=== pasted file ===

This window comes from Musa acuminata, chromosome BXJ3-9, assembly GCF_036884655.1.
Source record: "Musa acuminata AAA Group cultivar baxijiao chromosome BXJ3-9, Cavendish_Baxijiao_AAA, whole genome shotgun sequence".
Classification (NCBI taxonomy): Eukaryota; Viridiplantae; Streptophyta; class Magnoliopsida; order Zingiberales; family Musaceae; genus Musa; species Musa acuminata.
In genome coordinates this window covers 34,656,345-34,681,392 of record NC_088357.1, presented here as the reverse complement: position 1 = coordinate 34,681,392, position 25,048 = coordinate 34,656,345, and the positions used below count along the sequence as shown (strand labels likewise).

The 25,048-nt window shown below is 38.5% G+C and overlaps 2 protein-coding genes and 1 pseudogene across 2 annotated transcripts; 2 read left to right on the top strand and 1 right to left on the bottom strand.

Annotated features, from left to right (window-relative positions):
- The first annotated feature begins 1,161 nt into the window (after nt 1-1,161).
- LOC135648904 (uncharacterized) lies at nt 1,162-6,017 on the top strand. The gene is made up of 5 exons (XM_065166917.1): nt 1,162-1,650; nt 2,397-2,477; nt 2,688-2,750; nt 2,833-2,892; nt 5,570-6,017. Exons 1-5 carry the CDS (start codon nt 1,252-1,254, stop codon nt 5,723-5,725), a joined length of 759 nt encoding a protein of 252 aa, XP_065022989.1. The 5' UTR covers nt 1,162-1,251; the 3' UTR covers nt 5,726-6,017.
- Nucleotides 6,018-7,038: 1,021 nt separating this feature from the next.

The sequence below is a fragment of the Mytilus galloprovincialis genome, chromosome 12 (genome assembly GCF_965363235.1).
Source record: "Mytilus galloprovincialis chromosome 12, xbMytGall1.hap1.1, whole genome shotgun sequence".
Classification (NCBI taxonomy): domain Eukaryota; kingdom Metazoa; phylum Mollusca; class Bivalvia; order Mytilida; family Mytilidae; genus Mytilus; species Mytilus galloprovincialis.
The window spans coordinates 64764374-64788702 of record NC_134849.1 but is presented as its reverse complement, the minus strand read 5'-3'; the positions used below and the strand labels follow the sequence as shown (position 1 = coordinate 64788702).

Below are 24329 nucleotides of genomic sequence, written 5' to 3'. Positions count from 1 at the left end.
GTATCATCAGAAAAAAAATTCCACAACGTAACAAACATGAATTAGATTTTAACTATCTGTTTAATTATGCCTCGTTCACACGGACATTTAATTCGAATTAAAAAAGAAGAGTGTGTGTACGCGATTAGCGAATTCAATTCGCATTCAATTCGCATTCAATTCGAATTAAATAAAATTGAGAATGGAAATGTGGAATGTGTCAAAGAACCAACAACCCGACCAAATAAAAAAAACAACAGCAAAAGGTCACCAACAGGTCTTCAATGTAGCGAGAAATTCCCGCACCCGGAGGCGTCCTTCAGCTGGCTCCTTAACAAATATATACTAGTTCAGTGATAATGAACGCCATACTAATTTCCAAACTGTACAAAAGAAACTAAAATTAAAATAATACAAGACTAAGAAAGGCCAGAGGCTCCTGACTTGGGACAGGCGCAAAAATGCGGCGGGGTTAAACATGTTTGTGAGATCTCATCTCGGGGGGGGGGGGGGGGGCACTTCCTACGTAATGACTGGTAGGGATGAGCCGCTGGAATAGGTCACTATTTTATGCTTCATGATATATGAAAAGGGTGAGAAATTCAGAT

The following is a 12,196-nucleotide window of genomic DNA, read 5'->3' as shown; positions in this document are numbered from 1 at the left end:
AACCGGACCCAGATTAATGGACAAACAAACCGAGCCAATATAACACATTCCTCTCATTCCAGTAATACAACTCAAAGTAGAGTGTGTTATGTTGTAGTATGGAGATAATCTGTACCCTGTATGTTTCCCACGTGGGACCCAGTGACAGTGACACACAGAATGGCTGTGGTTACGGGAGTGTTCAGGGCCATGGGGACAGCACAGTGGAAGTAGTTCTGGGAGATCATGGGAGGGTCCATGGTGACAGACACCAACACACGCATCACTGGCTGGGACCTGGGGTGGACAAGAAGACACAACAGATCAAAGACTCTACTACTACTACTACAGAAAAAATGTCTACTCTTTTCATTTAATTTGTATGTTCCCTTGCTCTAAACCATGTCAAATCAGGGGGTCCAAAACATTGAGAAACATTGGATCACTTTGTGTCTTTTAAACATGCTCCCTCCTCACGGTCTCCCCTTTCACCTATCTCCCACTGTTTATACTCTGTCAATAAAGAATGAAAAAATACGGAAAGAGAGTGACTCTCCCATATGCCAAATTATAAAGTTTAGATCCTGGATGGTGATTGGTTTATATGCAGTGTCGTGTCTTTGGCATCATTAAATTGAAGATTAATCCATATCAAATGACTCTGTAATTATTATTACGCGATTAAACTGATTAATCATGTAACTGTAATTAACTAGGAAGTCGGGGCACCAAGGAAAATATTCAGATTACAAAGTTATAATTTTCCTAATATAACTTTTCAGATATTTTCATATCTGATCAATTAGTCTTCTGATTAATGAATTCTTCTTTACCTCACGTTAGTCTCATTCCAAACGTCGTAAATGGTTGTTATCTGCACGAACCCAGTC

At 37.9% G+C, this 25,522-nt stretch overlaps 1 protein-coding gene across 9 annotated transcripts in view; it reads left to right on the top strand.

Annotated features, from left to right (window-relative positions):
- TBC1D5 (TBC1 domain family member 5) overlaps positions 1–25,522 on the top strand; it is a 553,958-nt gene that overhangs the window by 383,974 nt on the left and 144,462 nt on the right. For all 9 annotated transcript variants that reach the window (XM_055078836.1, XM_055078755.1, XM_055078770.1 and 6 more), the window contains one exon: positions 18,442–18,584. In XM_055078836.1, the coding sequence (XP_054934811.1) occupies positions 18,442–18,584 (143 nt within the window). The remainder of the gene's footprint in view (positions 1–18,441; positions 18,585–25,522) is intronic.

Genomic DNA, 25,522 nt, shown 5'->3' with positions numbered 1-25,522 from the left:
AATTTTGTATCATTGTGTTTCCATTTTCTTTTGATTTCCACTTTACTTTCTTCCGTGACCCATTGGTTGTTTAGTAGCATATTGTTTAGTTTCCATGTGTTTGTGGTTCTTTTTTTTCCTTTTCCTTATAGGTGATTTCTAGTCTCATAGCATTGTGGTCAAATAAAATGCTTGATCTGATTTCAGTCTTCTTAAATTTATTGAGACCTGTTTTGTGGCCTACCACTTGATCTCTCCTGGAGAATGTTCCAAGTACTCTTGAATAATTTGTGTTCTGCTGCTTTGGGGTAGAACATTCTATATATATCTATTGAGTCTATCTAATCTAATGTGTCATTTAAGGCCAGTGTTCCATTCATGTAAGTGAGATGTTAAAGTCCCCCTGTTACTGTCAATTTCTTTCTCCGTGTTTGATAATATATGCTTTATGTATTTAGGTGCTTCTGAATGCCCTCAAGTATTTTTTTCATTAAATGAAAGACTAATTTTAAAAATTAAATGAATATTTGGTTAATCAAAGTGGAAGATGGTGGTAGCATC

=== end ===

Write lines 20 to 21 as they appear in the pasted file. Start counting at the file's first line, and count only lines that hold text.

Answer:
- TBC1D5 (TBC1 domain family member 5) overlaps positions 1–25,522 on the top strand; it is a 553,958-nt gene that overhangs the window by 383,974 nt on the left and 144,462 nt on the right. For all 9 annotated transcript variants that reach the window (XM_055078836.1, XM_055078755.1, XM_055078770.1 and 6 more), the window contains one exon: positions 18,442–18,584. In XM_055078836.1, the coding sequence (XP_054934811.1) occupies positions 18,442–18,584 (143 nt within the window). The remainder of the gene's footprint in view (positions 1–18,441; positions 18,585–25,522) is intronic.

Genomic DNA, 25,522 nt, shown 5'->3' with positions numbered 1-25,522 from the left: